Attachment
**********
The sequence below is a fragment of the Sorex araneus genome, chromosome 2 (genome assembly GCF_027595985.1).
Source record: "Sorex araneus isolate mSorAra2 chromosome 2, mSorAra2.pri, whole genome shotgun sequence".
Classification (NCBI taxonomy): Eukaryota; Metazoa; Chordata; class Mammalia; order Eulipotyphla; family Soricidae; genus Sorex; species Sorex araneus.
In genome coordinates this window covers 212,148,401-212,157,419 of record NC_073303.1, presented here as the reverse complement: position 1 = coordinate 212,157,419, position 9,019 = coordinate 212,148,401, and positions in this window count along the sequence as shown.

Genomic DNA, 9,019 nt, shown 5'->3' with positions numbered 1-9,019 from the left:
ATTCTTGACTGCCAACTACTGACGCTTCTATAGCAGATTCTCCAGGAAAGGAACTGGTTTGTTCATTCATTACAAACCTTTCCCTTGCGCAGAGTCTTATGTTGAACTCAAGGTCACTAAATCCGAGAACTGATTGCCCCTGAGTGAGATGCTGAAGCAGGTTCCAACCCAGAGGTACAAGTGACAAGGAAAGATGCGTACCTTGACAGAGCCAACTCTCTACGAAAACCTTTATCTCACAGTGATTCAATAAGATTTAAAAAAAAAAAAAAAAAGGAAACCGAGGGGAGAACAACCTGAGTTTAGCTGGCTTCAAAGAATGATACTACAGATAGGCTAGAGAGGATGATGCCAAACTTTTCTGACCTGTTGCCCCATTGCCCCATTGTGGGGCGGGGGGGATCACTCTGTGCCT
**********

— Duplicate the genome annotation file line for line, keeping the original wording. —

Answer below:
The sequence below is a fragment of the Sorex araneus genome, chromosome 2 (genome assembly GCF_027595985.1).
Source record: "Sorex araneus isolate mSorAra2 chromosome 2, mSorAra2.pri, whole genome shotgun sequence".
Classification (NCBI taxonomy): Eukaryota; Metazoa; Chordata; class Mammalia; order Eulipotyphla; family Soricidae; genus Sorex; species Sorex araneus.
In genome coordinates this window covers 212,148,401-212,157,419 of record NC_073303.1, presented here as the reverse complement: position 1 = coordinate 212,157,419, position 9,019 = coordinate 212,148,401, and positions in this window count along the sequence as shown.

Genomic DNA, 9,019 nt, shown 5'->3' with positions numbered 1-9,019 from the left:
ATTCTTGACTGCCAACTACTGACGCTTCTATAGCAGATTCTCCAGGAAAGGAACTGGTTTGTTCATTCATTACAAACCTTTCCCTTGCGCAGAGTCTTATGTTGAACTCAAGGTCACTAAATCCGAGAACTGATTGCCCCTGAGTGAGATGCTGAAGCAGGTTCCAACCCAGAGGTACAAGTGACAAGGAAAGATGCGTACCTTGACAGAGCCAACTCTCTACGAAAACCTTTATCTCACAGTGATTCAATAAGATTTAAAAAAAAAAAAAAAAAGGAAACCGAGGGGAGAACAACCTGAGTTTAGCTGGCTTCAAAGAATGATACTACAGATAGGCTAGAGAGGATGATGCCAAACTTTTCTGACCTGTTGCCCCATTGCCCCATTGTGGGGCGGGGGGGATCACTCTGTGCCT